Difference between revisions of "2011 AIME II Problems/Problem 8"
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== Problem == | == Problem == | ||
− | Let <math>z_1</math>, <math>z_2</math>, <math>z_3</math>, <math>\dots</math>, <math>z_{12}</math> be the 12 zeroes of the [[polynomial]] <math>z^{12} - 2^{36}</math>. For each <math>j</math>, let <math>w_j</math> be one of <math>z_j</math> or <math>iz_j</math>. Then the maximum possible value of the real part of <math>\sum_{j = 1}^{12} | + | Let <math>z_1</math>, <math>z_2</math>, <math>z_3</math>, <math>\dots</math>, <math>z_{12}</math> be the 12 zeroes of the [[polynomial]] <math>z^{12} - 2^{36}</math>. For each <math>j</math>, let <math>w_j</math> be one of <math>z_j</math> or <math>iz_j</math>. Then the maximum possible value of the real part of <math>\sum_{j = 1}^{12} z_j</math> can be written as <math>m + \sqrt{n}</math>, where <math>m</math> and <math>n</math> are positive integers. Find <math>m + n</math>. |
== Solution == | == Solution == |
Revision as of 01:02, 7 March 2019
Problem
Let , , , , be the 12 zeroes of the polynomial . For each , let be one of or . Then the maximum possible value of the real part of can be written as , where and are positive integers. Find .
Solution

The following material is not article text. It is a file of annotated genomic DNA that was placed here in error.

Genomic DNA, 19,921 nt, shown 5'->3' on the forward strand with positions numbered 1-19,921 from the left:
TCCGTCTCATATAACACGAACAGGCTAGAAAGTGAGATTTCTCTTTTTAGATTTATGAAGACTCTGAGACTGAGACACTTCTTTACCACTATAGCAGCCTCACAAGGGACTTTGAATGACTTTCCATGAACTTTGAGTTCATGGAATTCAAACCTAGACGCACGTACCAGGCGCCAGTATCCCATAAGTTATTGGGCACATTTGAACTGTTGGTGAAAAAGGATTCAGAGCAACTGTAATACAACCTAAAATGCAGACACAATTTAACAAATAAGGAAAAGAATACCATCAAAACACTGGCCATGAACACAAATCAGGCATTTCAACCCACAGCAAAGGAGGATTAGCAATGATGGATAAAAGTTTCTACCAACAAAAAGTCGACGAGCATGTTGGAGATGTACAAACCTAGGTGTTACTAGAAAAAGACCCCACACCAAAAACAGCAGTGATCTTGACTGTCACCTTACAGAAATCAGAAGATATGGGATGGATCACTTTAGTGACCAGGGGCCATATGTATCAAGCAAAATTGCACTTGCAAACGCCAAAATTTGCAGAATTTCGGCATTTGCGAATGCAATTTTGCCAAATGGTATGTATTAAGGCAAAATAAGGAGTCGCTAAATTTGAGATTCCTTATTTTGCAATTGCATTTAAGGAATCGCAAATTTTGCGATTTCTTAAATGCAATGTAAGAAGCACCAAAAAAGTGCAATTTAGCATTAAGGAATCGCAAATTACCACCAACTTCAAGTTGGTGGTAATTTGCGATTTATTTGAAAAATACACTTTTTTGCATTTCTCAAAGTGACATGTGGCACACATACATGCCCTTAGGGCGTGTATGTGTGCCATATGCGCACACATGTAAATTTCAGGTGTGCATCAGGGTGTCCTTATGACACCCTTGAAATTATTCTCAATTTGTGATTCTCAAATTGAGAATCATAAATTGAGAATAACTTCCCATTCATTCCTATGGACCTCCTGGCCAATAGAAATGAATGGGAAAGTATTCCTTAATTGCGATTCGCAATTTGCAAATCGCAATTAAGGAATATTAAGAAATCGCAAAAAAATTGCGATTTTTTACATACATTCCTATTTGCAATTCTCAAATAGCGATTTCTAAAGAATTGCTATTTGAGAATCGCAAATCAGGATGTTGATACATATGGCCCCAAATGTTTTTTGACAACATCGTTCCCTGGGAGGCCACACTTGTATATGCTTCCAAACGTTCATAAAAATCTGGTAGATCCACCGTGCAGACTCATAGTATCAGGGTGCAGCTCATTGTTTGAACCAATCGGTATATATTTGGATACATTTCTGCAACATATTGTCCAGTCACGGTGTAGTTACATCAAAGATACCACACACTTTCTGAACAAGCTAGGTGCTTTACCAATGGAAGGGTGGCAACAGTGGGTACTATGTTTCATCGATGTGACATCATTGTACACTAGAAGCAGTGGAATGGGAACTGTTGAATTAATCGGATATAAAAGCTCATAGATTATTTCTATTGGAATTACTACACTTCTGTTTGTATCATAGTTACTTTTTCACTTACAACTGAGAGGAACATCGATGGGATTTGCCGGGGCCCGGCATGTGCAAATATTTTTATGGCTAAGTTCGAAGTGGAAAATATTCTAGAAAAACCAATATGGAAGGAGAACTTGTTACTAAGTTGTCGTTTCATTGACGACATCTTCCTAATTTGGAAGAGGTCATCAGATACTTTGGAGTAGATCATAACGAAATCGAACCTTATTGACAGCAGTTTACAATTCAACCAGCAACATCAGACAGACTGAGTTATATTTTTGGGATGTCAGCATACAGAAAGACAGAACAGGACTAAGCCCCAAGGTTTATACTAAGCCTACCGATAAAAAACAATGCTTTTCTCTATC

The twelve dots above represent the 12 roots of the equation . If we write , then the real part of is and the real part of is . The blue dots represent those roots for which the real part of is greater than the real part of , and the red dots represent those roots for which the real part of is greater than the real part of . Now, the sum of the real parts of the blue dots is easily seen to be and the negative of the sum of the imaginary parts of the red dots is easily seen to also be . Hence our desired sum is , giving the answer .
See also
2011 AIME II (Problems • Answer Key • Resources) | ||
Preceded by Problem 7 |
Followed by Problem 9 | |
1 • 2 • 3 • 4 • 5 • 6 • 7 • 8 • 9 • 10 • 11 • 12 • 13 • 14 • 15 | ||
All AIME Problems and Solutions |
The problems on this page are copyrighted by the Mathematical Association of America's American Mathematics Competitions.